Soil and Water Assessment Tool (SWAT)

Purpose

SWAT was developed to predict the impact of land management practice on water, sediment and agricultural chemical yields in large complex watersheds with varying soils, land use and management conditions over long periods of time.

Description

Soil and Water Assessment Tool (SWAT) is a watershed scale model originally developed by Dr Jeff Arnold for the USDA Agricultural Research Services. It was designed to predict the impact of proposed or alternative land management practices on water, sediment and agricultural chemical yields within complex watersheds of varying soils, land use and management conditions over extended periods of time.

The model operates on a daily time step, it is process based, computationally efficient, and capable of continuous simulation over long time periods. SWAT has the capability of incorporating a number of differing physical processes (major model components) in water shed modelling, these include;

Land Phase of the Hydrologic Cycle

  • Climate
  • Hydrology
  • Soil temperature and properties
  • Land cover/plant growth
  • Erosion
  • Nutrients
  • Pesticides
  • Bacteria and Pathogens
  • Land Management

Also considered is the routing phase of the hydrologic cycle;

  • Routing in the main channel or reach i.e. flood routing, sediment routing, nutrient routing channel pesticide routing.
  • Routing in the reservoir i.e. reservoir outflow, sediment routing, reservoir nutrients, reservoir pesticides

SWAT flow calibration2

SWAT - Flow Calibration

 

SWAT is a public domain model actively supported by the USDA Agricultural Research Service at the Grassland, Soil and Water Research Laboratory in Temple, Texas, USA. In modelling a watershed may be partitioned into a number of sub-watersheds which are then further subdivided into hydrologic response units (HRUs) that consist of homogeneous land use, management, topographical, and soil characteristics. The HRUs are represented as a percentage of the subwatershed area and may not be contiguous or spatially identified within a SWAT simulation. Alternatively, a watershed can be subdivided into only subwatersheds that are characterized by dominant land use, soil type, and management.  

This catchment model is able to quantify the impact of land management practices on flow and water quality. As a result the model has widespread use internationally, including New Zealand, in informing land use planning, water quality guide lines and water allocation limits. The only limitation of SWAT then being the quality and amount of input data required to set up modelling on a given catchment study area.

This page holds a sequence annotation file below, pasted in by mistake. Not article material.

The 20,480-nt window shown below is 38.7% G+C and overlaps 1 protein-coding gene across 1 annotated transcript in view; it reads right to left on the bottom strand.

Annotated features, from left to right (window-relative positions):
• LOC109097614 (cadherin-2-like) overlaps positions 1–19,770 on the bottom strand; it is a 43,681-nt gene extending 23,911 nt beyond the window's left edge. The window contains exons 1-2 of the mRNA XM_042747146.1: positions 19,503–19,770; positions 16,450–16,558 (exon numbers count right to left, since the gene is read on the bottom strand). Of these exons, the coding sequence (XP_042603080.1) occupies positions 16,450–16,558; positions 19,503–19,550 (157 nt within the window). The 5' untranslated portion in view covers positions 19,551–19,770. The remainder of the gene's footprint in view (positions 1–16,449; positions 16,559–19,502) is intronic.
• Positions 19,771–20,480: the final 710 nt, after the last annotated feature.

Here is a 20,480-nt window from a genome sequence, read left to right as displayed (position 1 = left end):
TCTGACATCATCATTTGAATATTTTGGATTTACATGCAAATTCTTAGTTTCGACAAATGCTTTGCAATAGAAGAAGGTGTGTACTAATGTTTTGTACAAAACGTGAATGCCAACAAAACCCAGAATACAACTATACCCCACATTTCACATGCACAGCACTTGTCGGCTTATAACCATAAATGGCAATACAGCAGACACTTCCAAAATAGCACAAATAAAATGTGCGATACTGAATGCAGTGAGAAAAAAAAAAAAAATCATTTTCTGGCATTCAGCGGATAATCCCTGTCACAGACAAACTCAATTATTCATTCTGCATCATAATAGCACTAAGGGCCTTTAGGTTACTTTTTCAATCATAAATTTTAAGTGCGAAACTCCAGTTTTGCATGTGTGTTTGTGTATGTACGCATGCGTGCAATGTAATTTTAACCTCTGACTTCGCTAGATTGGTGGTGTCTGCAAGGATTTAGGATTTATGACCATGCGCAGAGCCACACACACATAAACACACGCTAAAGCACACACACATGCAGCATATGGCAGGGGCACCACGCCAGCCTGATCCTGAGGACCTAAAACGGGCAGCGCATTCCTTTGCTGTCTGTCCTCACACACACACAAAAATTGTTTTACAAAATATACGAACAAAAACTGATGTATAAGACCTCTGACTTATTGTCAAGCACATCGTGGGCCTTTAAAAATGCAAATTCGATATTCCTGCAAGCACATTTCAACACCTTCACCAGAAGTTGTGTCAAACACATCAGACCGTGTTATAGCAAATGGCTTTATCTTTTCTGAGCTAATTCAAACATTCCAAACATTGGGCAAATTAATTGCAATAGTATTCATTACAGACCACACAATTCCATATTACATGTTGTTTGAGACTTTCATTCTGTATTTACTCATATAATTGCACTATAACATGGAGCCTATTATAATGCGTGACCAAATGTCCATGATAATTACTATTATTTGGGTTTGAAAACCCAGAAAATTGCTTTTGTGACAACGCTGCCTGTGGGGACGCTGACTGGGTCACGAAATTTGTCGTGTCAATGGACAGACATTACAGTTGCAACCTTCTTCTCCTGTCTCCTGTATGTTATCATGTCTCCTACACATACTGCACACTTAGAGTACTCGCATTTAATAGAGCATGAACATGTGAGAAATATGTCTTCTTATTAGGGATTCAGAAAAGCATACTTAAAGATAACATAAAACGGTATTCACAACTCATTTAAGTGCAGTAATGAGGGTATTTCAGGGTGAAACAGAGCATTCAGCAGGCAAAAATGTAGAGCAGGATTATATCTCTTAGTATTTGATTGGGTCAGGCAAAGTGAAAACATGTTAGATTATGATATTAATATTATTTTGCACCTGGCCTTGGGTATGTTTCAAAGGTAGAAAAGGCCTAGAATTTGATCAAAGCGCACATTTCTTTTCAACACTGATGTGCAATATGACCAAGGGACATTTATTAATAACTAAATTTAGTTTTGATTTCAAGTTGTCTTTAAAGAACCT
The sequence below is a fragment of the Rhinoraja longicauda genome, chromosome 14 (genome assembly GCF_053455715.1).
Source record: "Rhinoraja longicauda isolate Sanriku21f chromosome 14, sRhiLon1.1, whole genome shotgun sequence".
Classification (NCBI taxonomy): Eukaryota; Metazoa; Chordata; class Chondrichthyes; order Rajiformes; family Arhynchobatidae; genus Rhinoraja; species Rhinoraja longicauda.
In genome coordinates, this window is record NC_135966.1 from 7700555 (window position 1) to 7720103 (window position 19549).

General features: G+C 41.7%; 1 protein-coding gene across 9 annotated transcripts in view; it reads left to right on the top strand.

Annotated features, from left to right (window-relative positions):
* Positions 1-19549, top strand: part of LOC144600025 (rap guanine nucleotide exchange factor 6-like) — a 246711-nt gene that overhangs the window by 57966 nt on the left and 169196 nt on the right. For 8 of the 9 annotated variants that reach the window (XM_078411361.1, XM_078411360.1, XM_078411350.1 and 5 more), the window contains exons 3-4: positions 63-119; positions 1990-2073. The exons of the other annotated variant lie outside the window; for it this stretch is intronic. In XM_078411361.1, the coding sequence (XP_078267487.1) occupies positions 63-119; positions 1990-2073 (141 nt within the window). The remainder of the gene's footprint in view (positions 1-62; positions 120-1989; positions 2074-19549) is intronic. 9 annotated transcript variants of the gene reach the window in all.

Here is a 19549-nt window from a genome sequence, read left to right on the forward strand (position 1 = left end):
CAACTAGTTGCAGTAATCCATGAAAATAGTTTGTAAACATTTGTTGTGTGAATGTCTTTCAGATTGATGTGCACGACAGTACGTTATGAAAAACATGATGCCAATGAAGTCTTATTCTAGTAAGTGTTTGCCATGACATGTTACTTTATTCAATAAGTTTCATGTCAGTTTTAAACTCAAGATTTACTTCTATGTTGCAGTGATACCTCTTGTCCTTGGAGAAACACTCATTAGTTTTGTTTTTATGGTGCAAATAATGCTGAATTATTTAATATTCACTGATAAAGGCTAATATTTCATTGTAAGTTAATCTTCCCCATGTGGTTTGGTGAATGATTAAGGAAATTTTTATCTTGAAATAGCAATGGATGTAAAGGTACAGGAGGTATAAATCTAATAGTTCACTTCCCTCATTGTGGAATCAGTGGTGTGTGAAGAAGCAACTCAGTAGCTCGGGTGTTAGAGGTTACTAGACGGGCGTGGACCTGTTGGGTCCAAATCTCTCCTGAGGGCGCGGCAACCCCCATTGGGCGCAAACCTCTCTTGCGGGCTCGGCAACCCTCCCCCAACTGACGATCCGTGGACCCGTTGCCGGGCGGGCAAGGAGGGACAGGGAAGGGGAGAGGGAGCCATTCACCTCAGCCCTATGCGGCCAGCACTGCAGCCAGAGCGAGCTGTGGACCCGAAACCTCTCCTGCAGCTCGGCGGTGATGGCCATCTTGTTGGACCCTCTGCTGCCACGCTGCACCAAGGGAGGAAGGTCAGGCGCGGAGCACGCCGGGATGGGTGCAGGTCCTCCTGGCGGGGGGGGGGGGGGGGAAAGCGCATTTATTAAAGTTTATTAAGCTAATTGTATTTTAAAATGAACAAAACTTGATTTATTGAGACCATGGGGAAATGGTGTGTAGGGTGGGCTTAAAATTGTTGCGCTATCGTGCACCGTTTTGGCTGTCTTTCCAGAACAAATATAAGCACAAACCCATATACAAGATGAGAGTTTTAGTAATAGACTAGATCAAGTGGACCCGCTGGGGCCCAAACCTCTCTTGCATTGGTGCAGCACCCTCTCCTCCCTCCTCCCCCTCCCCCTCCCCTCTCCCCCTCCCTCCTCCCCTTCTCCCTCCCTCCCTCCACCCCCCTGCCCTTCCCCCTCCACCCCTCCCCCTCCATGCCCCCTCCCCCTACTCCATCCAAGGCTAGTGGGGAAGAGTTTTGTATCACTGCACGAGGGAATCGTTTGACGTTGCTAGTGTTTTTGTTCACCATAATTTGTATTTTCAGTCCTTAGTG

Latest Version SWAT2012 re.664 released December 2016
State of Development Stable Release
Current Development Activity Active development by USDA and various research organasations.

Development Contact

Jeff Arnold - Hydraulic Engineer
jeff.arnold@ars.usda.gov
+1 254 770-6502
Grassland, Soil & Water Research Laboratory, USDA-ARS
808 East Blackland Road
Temple, Texas 76502 USA

Scope

Intended End Users Specialist modellers supporting land and water managers
Spatial Extents Unknown
Spatial Dimensions Unknown
Temporal Resolutions Days
Temporal Extents Years, Decades
Steady State or Dynamic Dynamic

Input & Output Data

Accessibility

Open/Closed Source Unknown
Licence Type

User Information

Operating Systems MS Windows
Software Needed Unknown
User Interface Please Select
Ease of Use Moderate
Use in Policy Process Plan (Policy Formulation), Do (Policy Implementation)
Documentation

SWAT Documentation: https://swat.tamu.edu/documentation/

 

Support No formal support. Training workshops are run regularly and there is an annual SWAT conference.
Workshops: https://swat.tamu.edu/workshops/
Conferences: https://swat.tamu.edu/conferences/
Users Forum Forum available

Technical Considerations

Programming Language Fortran for the main engine code. ArcSWAT is written in a .net language
Methods included for calibration and validation Calibration tools are provided in the SWATCUP tool from Eawag
Analytical Techniques Input/output
Model Structure

SWAT Water movement

SWAT Water Movement

Keywords soil, water, sediment, chemical, land use, land management
Links

SWAT Model Home Page - http://swatmodel.tamu.edu/

SWAT: Soil and Water Assessment Tool https://www.youtube.com/watch?v=AkVG_YccsVI

SWAT publications: https://swat.tamu.edu/publications/

An OpenMI compliant version is being developed, see http://www.openmi.org/reloaded/users/compliant-software/SWAT-IHE.html http://www.openmi.org/reloaded/news/OpenMI-Hype-Community.pdf

HydroModeller version available. SWAT home page - http://swatmodel.tamu.edu/

 

SWAT theory: https://swat.tamu.edu/media/99192/swat2009-theory.pdf

SWAT Calibration/Validation Publications > SWAT: MODEL USE, CALIBRATION, AND VALIDATION. https://swat.tamu.edu/media/90102/azdezasp.pdf

 

Key References

SWAT Publications:  https://swat.tamu.edu/publications/

New Zealand SWAT References:

Ekanayake, J.C.; Davie, T. (2005). The SWAT model applied to predicting nitrate fluxes in the Motueka catchment. Motueka Integrated Catchment Management Report Series. Landcare ICM Report No. 2004-2005/04. Landcare Research. Lincoln, New Zealand. - http://icm.landcareresearch.co.nz/knowledgebase/publications/public/SWAT_modelling_N-04-05.pdf

University of Waikato: LERNZ - Catchment modelling with SWAT- https://www.lernz.co.nz/uploads/swat-fact-sheet.pdf

Associated Case Studies

IDEAS - ICM Motueka Catchment

ICM's aim was to integrate research and management to address multiple issues; there were 5 key themes and areas of research associated with the Motueka project.

 

SWAT - Motueka River Watershed

The Motueka River basin drains an area of 2075km2 providing ~65% of the major freshwater flow into Tasman bay.